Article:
Hall’s ill-fated expedition deserves better.




A humdrum recounting of a little-known episode in the history of Arctic exploration.

Approved by a joint congressional resolution of March 8, 1870, the exploratory voyage of USS Polaris was the first formal American effort to reach the North Pole. Commanded by a practiced Arctic explorer, Charles Francis Hall, the vessel’s crew was an unlikely mix of native-born Americans, Eskimos, Englishmen, and Germans; Europeans figured prominently, writes journalist Henderson, “since the most adventurous Americans were going West rather than to sea.” Under the leadership of a prize pair of martinets, the German contingent immediately fell afoul of its American counterpart, which numbered more than its share of incompetents and drunks, and Hall and his lieutenants seemed disinclined to do much about the rising tension. Hall died not long after reaching Arctic waters; Henderson suggests that he was poisoned and hints that the ship’s German doctor did the captain in, though only the most circumstantial of evidence exists to support his charge. Without Hall, order fell apart; after a collision with an iceberg breached the ship’s hull, Polaris was abandoned, but not before 19 of the crewmembers were marooned elsewhere, left to fend for themselves on an ice floe on which they would drift for a distance of more than 1,500 miles over 197 days. Two years after setting sail, the survivors were rescued, and the story of Polaris and subsequent US government tribunals filled newspapers around the world. The strange story is inherently interesting, and good fodder for a screenplay, but Henderson writes so unimaginatively and ploddingly that only the most determined Arctic-exploration buff will stick around to find out how it all ends.

Hall’s ill-fated expedition deserves better.

Pub Date: Feb. 6, 2001

ISBN: 0-451-40935-3

Page Count: 320

Publisher: NAL/Berkley

Review Posted Online: May 20, 2010

Kirkus Reviews Issue: Jan. 15, 2001

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The author's youthfulness helps to assure the inevitable comparison with the Anne Frank diary although over and above the...


Elie Wiesel spent his early years in a small Transylvanian town as one of four children. 

He was the only one of the family to survive what Francois Maurois, in his introduction, calls the "human holocaust" of the persecution of the Jews, which began with the restrictions, the singularization of the yellow star, the enclosure within the ghetto, and went on to the mass deportations to the ovens of Auschwitz and Buchenwald. There are unforgettable and horrifying scenes here in this spare and sombre memoir of this experience of the hanging of a child, of his first farewell with his father who leaves him an inheritance of a knife and a spoon, and of his last goodbye at Buchenwald his father's corpse is already cold let alone the long months of survival under unconscionable conditions.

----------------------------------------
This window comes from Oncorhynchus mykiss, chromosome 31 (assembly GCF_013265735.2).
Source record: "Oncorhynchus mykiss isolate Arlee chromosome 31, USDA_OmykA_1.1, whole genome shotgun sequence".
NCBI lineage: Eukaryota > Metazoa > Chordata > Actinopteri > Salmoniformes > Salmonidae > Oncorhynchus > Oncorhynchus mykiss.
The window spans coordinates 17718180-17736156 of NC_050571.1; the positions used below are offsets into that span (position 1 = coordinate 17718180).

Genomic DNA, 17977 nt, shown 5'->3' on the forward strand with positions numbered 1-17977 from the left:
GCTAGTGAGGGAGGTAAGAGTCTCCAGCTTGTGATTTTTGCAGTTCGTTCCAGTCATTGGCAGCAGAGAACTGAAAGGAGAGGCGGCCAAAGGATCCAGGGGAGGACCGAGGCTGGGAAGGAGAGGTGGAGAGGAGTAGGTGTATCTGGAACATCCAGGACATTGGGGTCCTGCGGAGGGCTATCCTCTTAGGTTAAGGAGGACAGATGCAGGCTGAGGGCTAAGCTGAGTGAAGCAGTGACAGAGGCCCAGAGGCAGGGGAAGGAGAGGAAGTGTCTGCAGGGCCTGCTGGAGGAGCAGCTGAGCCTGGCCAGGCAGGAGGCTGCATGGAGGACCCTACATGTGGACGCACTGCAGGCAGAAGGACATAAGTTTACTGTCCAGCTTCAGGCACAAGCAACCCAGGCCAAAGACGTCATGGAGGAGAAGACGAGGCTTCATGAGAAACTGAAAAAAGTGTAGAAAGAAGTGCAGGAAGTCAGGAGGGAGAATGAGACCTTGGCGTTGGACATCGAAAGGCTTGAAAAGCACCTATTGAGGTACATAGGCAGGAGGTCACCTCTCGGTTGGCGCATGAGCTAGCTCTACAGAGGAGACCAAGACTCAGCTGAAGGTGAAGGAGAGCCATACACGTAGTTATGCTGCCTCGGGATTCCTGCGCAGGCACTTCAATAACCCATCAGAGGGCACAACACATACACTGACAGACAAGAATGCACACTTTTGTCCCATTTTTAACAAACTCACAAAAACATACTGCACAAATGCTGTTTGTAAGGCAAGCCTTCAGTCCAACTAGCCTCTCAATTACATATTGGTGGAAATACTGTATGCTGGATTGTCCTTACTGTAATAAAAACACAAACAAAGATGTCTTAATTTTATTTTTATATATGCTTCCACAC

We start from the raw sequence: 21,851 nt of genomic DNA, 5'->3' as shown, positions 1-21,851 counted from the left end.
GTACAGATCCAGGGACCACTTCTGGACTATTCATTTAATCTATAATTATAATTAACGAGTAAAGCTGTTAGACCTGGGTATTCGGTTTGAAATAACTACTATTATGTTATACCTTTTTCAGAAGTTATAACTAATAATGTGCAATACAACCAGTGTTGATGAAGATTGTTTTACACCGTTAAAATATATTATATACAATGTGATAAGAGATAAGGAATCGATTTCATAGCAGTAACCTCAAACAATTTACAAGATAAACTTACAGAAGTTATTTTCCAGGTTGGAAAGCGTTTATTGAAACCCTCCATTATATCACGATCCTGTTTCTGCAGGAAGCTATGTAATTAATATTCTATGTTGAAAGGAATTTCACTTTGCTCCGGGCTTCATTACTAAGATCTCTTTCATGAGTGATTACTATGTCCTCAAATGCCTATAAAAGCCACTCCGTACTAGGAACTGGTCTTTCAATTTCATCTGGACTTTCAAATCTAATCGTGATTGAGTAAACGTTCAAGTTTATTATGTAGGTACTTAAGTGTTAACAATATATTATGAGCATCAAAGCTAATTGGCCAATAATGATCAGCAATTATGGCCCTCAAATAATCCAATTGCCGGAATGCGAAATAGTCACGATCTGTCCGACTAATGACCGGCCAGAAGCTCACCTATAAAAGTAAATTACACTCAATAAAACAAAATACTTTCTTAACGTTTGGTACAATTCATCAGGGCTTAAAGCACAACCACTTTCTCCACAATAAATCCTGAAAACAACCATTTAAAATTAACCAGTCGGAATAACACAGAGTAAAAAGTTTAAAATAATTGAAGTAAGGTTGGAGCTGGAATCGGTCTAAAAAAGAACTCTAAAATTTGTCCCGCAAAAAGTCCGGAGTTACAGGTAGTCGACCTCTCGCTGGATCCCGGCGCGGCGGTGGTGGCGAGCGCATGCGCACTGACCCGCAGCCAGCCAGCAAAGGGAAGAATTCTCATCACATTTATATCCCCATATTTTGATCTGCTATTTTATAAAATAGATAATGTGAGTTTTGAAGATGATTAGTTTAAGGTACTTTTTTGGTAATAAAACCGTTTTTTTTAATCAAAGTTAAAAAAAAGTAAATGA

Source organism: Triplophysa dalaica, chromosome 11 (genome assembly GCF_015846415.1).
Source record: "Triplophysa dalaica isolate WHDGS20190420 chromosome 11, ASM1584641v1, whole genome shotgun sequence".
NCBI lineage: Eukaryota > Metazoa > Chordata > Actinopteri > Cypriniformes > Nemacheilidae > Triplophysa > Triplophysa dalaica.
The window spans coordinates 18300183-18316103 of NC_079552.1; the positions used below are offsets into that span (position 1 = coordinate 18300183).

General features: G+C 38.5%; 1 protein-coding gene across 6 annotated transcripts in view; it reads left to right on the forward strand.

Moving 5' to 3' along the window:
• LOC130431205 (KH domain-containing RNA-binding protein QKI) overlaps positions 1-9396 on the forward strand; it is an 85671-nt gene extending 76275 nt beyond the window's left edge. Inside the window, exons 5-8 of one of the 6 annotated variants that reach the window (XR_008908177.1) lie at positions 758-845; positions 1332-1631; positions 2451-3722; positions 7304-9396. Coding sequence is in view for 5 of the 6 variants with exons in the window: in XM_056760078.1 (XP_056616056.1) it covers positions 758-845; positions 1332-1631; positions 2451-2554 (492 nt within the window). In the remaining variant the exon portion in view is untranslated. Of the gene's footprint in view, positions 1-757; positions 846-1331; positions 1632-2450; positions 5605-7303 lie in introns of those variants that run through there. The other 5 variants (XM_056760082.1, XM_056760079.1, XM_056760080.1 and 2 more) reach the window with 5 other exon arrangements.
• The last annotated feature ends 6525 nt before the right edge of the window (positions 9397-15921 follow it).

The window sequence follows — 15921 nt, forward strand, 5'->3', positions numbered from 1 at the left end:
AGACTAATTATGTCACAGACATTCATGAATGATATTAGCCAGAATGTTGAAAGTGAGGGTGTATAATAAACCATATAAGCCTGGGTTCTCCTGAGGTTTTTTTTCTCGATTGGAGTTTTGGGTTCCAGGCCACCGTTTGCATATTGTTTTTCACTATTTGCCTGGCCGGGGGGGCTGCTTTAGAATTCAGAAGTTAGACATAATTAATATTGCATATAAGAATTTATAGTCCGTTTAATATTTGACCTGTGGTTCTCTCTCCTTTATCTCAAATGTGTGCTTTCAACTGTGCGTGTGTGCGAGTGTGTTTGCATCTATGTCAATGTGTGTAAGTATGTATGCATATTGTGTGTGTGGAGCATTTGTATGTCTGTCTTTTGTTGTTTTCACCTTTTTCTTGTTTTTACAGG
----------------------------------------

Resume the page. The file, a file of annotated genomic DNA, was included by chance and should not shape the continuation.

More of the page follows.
The author's youthfulness helps to assure the inevitable comparison with the Anne Frank diary although over and above the sphere of suffering shared, and in this case extended to the death march itself, there is no spiritual or emotional legacy here to offset any reader reluctance.

Pub Date: Jan. 16, 2006

ISBN: 0374500010

Page Count: 120

Publisher: Hill & Wang

Review Posted Online: Oct. 7, 2011

Kirkus Reviews Issue: Jan. 15, 2006

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For Howard Zinn, long-time civil rights and anti-war activist, history and ideology have a lot in common. Since he thinks that everything is in someone's interest, the historian—Zinn posits—has to figure out whose interests he or she is defining/defending/reconstructing (hence one of his previous books, The Politics of History). Zinn has no doubts about where he stands in this "people's history": "it is a history disrespectful of governments and respectful of people's movements of resistance." So what we get here, instead of the usual survey of wars, presidents, and institutions, is a survey of the usual rebellions, strikes, and protest movements. Zinn starts out by depicting the arrival of Columbus in North America from the standpoint of the Indians (which amounts to their standpoint as constructed from the observations of the Europeans); and, after easily establishing the cultural disharmony that ensued, he goes on to the importation of slaves into the colonies. Add the laborers and indentured servants that followed, plus women and later immigrants, and you have Zinn's amorphous constituency. To hear Zinn tell it, all anyone did in America at any time was to oppress or be oppressed; and so he obscures as much as his hated mainstream historical foes do—only in Zinn's case there is that absurd presumption that virtually everything that came to pass was the work of ruling-class planning: this amounts to one great indictment for conspiracy. Despite surface similarities, this is not a social history, since we get no sense of the fabric of life. Instead of negating the one-sided histories he detests, Zinn has merely reversed the image; the distortion remains.

Pub Date: Jan. 1, 1979

ISBN: 0061965588

Page Count: 772

Publisher: Harper & Row

Review Posted Online: May 26, 2012

Kirkus Reviews Issue: Jan. 1, 1979

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